The Aidsfonds COVID Response: A Focus on People Living with and Vulnerable to HIV

Recently, we had the good fortune to “sit down” with Aidsfonds Executive Director (and FCAA Board Member) Mark Vermeulen. As with all HIV funding organizations, his has had to be very flexible in the face of COVID-19. By all indications, it is doing an excellent job in continuing to reach people living with and vulnerable to HIV, in particular through its COVID Response Fund, which supports existing grantees and partners with flexible, rapid, and short-term funding. Below, Mark offers some insights and advice for funders on balancing COVID-19 and HIV.

Q: Aidsfonds has always focused their efforts on people living with or vulnerable to HIV. How have these populations been impacted by COVID-19?

The lockdowns and curfews have disastrous consequences for the more than 37 million people who live with HIV, but particularly for vulnerable populations – young people and, in particular, young women, children, men who have sex with men, transgender people, sex workers, and people who use drugs.

Photo credit: Caleb Hosea
In Kenya community health volunteer Margret (r) hands out food items to a family affected by HIV and in need due to loss of income. Without regular meals ARVs are not as effective and cause side effects, leading to discontinuation of treatment regimens.

We are hearing from our partners about isolation of communities and lack of access to testing, treatment, and services. With flights cancelled, the import of antiretrovirals (ARVs) was blocked into countries. Many people can no longer travel to health clinics because of lockdown and curfews and loss of income and, even when they can, there are stock-outs of ARVs leaving people without life-saving medicines. Or, they have no access to nutrition, so their HIV medication does not work properly. There are shortages of protective equipment (PPE) and little to no investment in the well-being of community health workers. In many countries, myths and misconceptions about COVID-19 and HIV are widespread, and accurate information is not reaching vulnerable populations.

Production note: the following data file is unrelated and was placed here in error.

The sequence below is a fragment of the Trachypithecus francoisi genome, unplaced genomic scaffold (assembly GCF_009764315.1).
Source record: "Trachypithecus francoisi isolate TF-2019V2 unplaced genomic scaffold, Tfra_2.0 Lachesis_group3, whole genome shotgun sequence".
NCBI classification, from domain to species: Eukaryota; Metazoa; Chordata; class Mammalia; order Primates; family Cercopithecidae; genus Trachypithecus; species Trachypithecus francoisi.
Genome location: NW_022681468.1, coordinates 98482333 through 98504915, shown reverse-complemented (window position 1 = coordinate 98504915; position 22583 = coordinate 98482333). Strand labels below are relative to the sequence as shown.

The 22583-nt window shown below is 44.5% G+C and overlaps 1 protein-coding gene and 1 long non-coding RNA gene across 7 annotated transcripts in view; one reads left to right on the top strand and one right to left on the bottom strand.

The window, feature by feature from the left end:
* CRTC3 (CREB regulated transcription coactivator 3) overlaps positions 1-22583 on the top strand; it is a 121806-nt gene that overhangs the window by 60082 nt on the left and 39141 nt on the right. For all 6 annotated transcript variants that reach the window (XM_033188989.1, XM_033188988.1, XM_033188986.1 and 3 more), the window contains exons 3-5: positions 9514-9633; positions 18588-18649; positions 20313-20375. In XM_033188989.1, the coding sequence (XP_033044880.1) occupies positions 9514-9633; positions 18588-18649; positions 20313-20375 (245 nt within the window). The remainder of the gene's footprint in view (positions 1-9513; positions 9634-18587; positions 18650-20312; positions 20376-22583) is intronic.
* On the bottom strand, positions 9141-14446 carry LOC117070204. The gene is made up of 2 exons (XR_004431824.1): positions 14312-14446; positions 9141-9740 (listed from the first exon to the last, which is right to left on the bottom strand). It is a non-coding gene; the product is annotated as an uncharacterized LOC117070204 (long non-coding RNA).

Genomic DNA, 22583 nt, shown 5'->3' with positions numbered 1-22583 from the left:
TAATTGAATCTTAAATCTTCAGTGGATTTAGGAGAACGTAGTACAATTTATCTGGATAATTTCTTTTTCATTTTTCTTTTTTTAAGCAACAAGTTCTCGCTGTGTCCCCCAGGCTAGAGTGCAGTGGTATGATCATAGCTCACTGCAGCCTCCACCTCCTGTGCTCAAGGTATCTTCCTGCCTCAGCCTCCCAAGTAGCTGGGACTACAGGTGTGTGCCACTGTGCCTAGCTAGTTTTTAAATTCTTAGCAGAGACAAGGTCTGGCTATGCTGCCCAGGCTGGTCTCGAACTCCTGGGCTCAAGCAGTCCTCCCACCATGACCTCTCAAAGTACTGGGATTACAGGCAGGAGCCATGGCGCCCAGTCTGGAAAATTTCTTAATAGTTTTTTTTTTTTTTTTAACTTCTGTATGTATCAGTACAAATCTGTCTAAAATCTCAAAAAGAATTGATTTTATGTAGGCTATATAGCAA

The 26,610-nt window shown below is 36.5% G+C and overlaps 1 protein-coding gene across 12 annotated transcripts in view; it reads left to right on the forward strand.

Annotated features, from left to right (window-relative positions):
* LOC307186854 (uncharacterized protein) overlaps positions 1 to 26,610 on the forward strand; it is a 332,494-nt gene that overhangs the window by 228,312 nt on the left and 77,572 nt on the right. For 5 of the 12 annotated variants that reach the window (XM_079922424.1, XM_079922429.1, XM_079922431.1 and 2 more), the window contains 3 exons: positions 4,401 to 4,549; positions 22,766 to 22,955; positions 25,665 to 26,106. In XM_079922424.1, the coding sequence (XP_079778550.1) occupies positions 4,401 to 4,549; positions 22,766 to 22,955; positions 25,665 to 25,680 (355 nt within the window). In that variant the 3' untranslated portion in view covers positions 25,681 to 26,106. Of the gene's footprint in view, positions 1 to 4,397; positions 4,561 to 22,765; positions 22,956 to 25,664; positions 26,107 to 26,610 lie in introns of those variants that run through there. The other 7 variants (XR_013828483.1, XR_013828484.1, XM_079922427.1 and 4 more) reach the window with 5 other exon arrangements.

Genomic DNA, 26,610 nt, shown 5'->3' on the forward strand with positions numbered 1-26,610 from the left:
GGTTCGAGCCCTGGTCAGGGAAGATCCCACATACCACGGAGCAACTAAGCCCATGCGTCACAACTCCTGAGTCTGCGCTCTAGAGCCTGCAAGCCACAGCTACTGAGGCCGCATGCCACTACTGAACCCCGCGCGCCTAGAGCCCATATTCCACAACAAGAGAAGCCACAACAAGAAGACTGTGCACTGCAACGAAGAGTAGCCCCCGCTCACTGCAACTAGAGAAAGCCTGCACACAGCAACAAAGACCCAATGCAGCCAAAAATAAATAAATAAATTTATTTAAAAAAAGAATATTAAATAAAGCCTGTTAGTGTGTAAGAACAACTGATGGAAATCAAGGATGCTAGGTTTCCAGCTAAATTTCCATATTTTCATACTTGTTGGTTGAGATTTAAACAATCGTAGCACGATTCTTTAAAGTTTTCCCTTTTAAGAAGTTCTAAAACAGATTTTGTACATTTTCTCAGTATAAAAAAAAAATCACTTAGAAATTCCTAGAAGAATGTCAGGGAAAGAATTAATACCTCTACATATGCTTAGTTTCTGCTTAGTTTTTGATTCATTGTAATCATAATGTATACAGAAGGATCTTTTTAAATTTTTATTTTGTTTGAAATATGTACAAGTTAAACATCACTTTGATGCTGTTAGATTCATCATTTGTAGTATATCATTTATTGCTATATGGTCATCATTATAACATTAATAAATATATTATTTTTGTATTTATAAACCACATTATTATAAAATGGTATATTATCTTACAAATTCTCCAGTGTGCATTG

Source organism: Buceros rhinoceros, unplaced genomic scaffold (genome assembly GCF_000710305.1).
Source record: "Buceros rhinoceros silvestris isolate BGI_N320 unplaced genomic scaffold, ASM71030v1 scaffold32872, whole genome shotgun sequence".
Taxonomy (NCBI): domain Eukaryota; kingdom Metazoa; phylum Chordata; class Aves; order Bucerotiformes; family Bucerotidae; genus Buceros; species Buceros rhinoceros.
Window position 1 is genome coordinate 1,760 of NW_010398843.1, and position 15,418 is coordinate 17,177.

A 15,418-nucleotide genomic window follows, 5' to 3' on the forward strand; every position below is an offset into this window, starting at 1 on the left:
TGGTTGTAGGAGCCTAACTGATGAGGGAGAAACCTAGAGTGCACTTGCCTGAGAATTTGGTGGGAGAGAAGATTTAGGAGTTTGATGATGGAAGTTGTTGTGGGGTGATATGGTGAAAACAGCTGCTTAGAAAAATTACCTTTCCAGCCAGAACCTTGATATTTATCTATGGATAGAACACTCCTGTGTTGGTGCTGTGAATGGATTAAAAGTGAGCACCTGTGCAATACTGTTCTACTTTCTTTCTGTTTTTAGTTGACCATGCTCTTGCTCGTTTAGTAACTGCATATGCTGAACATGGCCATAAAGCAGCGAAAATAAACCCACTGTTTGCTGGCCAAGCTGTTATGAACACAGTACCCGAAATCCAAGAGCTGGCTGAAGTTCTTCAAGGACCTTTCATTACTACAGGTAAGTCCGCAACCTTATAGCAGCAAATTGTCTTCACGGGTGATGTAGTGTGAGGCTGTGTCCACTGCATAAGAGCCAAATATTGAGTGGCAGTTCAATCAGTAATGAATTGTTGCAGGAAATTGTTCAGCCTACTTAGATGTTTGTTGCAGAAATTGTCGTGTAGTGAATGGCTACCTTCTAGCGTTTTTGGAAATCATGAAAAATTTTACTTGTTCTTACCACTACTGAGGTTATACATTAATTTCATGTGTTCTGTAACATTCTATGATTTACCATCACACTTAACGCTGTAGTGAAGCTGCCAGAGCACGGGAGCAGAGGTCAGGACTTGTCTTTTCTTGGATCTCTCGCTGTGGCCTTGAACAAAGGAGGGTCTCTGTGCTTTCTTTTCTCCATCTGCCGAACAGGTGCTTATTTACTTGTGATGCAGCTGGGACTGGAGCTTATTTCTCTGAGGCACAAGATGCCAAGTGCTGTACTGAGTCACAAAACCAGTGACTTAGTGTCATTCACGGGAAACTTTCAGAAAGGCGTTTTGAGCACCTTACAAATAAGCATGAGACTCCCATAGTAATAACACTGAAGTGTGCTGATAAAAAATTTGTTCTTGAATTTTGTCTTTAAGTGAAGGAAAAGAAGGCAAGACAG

Photo credit: Richard Ochen
Community health volunteer Jonathan from Uganda regularly moves from door to door to find children affected by HIV and to enroll them in HIV care. Recently trained on COVID he now also provides reliable information about COVID whereby social distancing is respected.

Some governments have taken drastic measures and restricted the movements and rights of certain groups of people, for example by imposing social isolation or quarantine. International human rights organizations report that governments have shortened regular decision-making procedures and introduced martial law without end dates. The flow of information is strictly controlled by the government and there is a lack of transparency. 

Q: How has Aidsfonds been able to pivot and change its work to respond to COVID-19?

Our immediate response was to be as adaptable as possible in our current partnerships. We set up the Aidsfonds COVID Response Fund to support existing grantees and partners with flexible, rapid, and short-term funding for activities that mitigate the impact of COVID-19 on people living with, or vulnerable to HIV. We have taken steps to make the grantmaking process as flexible and responsive as possible, including transferring 100% of funds at once (rather than in parts), using simple contracts and templates, increasing online accessibility and with only a seven-day turnaround time .

Currently we have funded over 50 projects and allocated over €460,000 in over 30 countries. The funding has addressed:

  • Emergency needs such as the transportation and procurement of ARVs, nutritional support, and PPE. We’ve supported grantees piloting new ways of getting commodities to people via bikes, mail, and other transportation, as well as finding ways to get larger supplies of items (i.e. a three-month supply at one time vs. a one-month supply). Some grantees are doing work to advocate opening up borders to increase ARV supplies, as well as to help ensure that emergency aid processes are inclusive for key populations.